by on March 3,2011

In the latest screen version of Charlotte Brontë’s 164-year-old novel “Jane Eyre,” 21-year-old Mia Wasikowska plays the title role. The filmmakers had sought a lead actress close in age to the young heroine, part of an effort to freshen a work that’s been fodder for countless film, TV and stage adaptations. Director Cary Joji Fukunaga (“Sin Nombre”) emphasized the story’s spooky elements, in some scenes flirting with the horror genre, and screenwriter Moira Buffini reordered the novel’s narrative structure, making use of flashbacks to ratchet up the drama.

Co-starring with Michael Fassbender as Edward Rochester, Ms. Wasikowska creates the governess who transcends a lowly station—”poor, obscure, plain and little”—and continues a rapid cinematic rise. After landing in a recurring role in HBO’s “In Treatment,” last year she appeared in the title role of Tim Burton’s box-office smash “Alice in Wonderland,” and in the Oscar-nominated “The Kids Are All Right” as a pensive teen who seeks out her sperm-donor father. In her native Australia (where she lives with her parents in Canberra when she’s not working), Ms. Wasikowska spent years studying ballet before abandoning dance for the less rigid discipline of acting. Future projects, she says, include films by Gus Van Sant and Park Chan-wook. For the Korean director’s “Stoker,” Colin Firth and Nicole Kidman are in talks to play her parents.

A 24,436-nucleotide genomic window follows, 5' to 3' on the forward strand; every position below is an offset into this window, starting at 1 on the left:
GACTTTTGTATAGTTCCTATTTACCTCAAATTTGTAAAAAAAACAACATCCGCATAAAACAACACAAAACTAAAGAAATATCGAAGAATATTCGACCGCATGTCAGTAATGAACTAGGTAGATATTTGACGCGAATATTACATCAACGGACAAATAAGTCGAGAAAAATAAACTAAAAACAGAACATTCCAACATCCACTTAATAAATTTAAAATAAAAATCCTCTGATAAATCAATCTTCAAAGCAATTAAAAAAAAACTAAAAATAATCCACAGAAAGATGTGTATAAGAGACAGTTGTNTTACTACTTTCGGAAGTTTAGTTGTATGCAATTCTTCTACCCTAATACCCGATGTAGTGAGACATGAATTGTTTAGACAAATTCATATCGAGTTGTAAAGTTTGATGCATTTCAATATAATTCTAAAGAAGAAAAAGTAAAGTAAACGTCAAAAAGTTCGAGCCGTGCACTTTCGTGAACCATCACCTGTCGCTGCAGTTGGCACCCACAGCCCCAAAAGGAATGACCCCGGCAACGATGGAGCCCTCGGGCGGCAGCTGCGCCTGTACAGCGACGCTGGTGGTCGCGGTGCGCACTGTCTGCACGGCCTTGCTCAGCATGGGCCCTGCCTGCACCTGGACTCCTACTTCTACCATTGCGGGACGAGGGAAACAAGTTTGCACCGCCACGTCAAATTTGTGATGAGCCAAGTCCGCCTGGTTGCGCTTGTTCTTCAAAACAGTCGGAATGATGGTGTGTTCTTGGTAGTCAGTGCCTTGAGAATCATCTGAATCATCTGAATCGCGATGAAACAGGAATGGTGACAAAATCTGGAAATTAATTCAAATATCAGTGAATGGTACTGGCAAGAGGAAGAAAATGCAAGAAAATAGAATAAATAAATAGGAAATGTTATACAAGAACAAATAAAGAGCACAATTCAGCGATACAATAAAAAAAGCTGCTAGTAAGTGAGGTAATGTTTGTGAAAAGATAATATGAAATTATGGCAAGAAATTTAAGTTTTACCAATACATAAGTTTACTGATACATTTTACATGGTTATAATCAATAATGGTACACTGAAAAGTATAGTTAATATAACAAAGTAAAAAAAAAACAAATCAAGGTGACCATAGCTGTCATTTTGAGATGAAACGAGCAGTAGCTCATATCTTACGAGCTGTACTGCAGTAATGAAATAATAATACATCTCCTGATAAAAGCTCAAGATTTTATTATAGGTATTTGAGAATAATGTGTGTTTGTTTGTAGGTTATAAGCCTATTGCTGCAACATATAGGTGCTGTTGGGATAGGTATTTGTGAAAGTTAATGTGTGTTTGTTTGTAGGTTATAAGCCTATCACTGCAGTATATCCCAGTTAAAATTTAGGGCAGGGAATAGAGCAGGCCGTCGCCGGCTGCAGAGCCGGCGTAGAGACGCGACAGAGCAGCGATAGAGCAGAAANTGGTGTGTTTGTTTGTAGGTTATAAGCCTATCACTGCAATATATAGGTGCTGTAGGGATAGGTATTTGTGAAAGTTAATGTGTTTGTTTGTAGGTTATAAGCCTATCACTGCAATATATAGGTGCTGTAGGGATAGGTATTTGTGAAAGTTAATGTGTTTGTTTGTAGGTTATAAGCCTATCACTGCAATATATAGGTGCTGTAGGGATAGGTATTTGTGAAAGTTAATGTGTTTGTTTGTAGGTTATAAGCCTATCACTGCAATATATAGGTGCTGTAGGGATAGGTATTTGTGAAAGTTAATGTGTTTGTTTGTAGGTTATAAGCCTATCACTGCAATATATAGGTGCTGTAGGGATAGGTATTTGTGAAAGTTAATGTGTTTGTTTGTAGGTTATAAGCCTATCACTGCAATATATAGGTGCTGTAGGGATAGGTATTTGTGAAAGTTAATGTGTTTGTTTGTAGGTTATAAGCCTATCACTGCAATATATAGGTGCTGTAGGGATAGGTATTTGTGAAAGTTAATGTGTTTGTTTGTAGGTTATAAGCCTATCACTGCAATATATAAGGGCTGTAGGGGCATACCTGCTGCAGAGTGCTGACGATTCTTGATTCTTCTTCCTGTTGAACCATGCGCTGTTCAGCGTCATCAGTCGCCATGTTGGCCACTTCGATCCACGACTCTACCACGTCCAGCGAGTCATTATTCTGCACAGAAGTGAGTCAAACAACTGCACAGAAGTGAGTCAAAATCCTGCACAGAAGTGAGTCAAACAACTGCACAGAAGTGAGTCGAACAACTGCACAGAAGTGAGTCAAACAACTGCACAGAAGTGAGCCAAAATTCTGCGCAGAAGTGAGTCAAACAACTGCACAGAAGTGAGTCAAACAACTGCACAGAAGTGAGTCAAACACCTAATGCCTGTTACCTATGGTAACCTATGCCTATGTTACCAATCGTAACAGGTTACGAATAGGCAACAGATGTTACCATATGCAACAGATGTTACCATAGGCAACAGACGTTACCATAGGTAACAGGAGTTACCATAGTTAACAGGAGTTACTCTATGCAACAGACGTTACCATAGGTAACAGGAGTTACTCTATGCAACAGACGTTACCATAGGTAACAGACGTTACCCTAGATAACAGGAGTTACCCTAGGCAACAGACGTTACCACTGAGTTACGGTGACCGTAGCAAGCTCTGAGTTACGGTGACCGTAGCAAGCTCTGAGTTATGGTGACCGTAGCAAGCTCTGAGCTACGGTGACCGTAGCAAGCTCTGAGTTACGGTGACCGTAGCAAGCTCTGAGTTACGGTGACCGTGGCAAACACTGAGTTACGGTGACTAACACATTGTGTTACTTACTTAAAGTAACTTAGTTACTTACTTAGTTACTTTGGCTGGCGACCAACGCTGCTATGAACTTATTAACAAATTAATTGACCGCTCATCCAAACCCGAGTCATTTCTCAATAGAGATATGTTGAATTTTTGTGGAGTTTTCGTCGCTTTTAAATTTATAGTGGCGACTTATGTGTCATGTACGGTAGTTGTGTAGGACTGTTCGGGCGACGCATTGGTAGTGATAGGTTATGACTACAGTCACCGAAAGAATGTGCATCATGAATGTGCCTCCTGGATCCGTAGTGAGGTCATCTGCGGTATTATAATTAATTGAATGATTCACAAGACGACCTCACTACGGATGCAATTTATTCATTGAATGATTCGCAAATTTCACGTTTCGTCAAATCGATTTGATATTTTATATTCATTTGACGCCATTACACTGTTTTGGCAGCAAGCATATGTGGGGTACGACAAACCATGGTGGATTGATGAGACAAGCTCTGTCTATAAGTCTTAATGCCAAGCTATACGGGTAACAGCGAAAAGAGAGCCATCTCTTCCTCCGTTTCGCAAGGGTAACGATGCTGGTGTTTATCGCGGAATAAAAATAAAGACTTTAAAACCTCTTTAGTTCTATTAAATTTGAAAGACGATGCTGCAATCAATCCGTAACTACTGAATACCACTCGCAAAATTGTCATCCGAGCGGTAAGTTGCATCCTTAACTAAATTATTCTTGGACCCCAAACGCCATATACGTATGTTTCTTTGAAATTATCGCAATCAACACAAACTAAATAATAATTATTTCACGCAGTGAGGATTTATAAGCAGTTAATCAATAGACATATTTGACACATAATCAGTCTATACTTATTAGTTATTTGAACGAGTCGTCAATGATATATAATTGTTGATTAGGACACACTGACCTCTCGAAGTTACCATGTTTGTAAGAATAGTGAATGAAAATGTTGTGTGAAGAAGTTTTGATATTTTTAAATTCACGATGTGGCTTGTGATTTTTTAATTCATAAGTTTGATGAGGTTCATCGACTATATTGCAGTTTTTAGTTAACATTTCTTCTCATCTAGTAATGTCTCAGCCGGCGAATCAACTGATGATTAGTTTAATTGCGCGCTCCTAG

The Wall Street Journal: The first scene you filmed was Jane fleeing Rochester’s Thornfield estate, where you’re stumbling and crying and soaking wet. How did you ramp up to that intensity?

Ms. Wasikowska: Ah yes, stumbling through the moors. I think that was day two. That’s the thing about films—you can never choose when you do anything. You have to be ready at any moment to turn on a certain emotion. It would suck to do those scenes against a [special effects] green screen. Out there, it was windy and cold and I could at least imagine what it would be like.

Were there passages of the book that especially helped you unlock the character?

By the time I’d finished rereading it I’d underlined pretty much the whole book. From start to finish it’s Jane’s inner monologue, but the big key to understanding Jane is Rochester. Almost everything he says unlocks who she actually is.

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Jane Eyre isn’t some stuffy old book you are assigned to read at school. It’s the story of a teenager, a rebellious young woman back in the day when girls were supposed to sit in the corner, look pretty and shut up!

Young Jane, a badly-treated orphan, isn’t about to conform to all that. She speaks out, does what she thinks is right and, ultimately, wins personal freedom and the guy of her dreams. What’s not to like? The tale also has a spooky mystery in addition to the hot love story.